I know that Christmas etc is supposed to be a time for relaxing and enjoying the company of the family, but I don’t enjoy relaxing and, being to a large degree a house-husband, I have a surplus of family time already. Which is to say that I was happy to get back into my work routine. So much so that I had a hugely productive week of ticking off immanent and overdue projects.
As well as doing a fair bit to prepare the Religious Studies Project for the coming year, I had a lot to do to bring two editorial projects into line – my co-edited book with Chris Cotter, “After World Religions”, and a special edited volume of Nova Religio (the journal of New and Emergent Religions) on “conspiracy theories and alternative religion”, which it occurs to me I haven’t yet blogged on. But I shall, as both must be finished by Feb 28th. I also made significant progress on two newer projects, which I shall announce as and when I have a contract, for fear of jinxing.
In terms of fiction, I wrote a fair bit on my YA novella, set in Paris and Iraq in 1919. It’s currently sitting at 18.5k, with a target of 35k-ish. But I deleted quite a bit too, so I actually wrote more than it seems… But still, I am determined to get the draft finished so I can move onto something else.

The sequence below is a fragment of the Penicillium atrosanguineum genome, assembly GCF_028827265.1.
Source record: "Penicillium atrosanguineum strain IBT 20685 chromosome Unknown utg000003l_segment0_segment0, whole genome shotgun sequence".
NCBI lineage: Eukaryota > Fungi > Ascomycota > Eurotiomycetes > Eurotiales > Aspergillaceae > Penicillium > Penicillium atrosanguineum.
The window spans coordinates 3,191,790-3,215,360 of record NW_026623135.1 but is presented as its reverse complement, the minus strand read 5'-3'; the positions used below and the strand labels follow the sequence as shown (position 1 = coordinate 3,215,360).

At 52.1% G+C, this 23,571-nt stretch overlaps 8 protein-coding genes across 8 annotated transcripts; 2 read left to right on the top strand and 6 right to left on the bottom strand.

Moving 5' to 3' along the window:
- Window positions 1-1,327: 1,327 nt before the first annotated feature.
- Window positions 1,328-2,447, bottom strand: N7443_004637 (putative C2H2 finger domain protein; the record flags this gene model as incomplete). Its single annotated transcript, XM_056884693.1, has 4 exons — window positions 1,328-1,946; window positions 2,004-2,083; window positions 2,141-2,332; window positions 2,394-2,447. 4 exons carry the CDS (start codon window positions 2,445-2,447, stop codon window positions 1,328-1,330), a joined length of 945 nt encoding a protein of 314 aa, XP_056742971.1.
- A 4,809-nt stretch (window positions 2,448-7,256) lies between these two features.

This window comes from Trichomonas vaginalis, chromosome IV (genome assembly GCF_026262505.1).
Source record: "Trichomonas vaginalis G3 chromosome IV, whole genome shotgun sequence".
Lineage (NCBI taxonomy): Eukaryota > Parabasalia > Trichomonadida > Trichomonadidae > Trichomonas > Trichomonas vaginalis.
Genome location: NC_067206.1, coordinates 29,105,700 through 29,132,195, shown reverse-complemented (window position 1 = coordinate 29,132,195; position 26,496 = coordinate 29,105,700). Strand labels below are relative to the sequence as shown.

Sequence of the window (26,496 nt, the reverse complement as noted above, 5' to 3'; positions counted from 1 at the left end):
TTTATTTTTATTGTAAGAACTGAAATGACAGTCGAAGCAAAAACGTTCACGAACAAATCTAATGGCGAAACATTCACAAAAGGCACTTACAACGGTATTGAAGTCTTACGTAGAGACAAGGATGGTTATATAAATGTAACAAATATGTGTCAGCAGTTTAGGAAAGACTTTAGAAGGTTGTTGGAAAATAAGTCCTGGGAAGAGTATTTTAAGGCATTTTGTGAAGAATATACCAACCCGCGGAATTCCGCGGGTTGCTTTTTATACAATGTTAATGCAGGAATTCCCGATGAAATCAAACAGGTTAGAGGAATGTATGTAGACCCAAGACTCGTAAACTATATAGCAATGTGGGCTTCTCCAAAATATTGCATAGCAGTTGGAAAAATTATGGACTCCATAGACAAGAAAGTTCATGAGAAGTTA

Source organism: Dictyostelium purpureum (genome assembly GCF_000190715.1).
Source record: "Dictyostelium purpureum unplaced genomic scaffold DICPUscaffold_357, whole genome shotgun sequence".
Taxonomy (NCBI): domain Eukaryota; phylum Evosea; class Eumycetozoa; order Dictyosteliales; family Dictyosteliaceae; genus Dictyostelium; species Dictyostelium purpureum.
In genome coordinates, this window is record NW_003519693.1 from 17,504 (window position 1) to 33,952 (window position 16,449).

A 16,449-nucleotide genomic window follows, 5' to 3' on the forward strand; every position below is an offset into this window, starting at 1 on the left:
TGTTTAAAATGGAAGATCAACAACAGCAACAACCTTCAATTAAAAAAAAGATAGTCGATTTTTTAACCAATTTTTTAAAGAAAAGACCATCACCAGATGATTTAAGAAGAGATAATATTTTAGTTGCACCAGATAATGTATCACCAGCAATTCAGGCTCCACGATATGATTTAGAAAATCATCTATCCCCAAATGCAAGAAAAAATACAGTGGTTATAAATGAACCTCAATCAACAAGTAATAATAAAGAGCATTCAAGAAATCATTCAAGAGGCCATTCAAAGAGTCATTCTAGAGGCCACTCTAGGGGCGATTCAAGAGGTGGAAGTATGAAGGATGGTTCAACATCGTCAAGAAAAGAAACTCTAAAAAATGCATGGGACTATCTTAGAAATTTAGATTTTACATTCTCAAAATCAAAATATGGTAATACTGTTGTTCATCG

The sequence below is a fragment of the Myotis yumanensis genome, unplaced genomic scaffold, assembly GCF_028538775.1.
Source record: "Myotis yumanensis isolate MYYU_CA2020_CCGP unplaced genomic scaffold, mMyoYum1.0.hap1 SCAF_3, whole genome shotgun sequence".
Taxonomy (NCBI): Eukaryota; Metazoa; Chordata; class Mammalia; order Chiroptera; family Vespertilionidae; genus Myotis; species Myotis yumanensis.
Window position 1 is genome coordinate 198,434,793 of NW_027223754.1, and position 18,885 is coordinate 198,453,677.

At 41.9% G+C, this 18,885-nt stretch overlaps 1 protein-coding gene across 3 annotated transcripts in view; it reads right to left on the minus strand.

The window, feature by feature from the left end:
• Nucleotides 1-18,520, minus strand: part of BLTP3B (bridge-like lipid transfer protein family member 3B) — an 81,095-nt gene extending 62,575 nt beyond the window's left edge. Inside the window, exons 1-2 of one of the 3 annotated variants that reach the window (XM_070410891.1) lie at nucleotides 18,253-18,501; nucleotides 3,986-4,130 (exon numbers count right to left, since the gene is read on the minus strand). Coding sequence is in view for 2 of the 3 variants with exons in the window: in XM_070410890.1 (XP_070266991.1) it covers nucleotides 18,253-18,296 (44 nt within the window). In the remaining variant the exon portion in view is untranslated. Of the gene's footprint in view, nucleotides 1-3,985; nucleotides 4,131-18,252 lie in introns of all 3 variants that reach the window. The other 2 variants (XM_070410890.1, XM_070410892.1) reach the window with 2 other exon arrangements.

- The Mystery of Farholt – I enjoyed this quite a bit, even though I’m not much of a Fantasy fan. It seems very ‘genre’ at first, with a motley group of ‘types’ travelling across country, but don’t be fooled. It’s actually a pretty subtle character piece, and none of the characters are exactly the ‘type’ you think. There are a series of well-constructed reveals towards the end which made me want to read the next in the series, and one in particular which is a pretty clever deconstruction of the conventions of the genre. Recommended.
- Rivers of London, David Aaronovich – I enjoyed this too, although I found the tone odd. It is a police procedural with a Potteresue supernatural angle, but told in a somewhat comedic style which reminded me of Sue Townsend. So, I suppose it’s closest to Douglas Adams’ Dirk Gently novels – and that is a compliment – or Gaiman’s American Gods, which is less so. The writing is impressively effortless, and frequently funny, but punctuated with some horrific moments. But the strongest moments are character beats, and less so the plot, so I’m not sure if I’ll proceed to the other volumes in the series.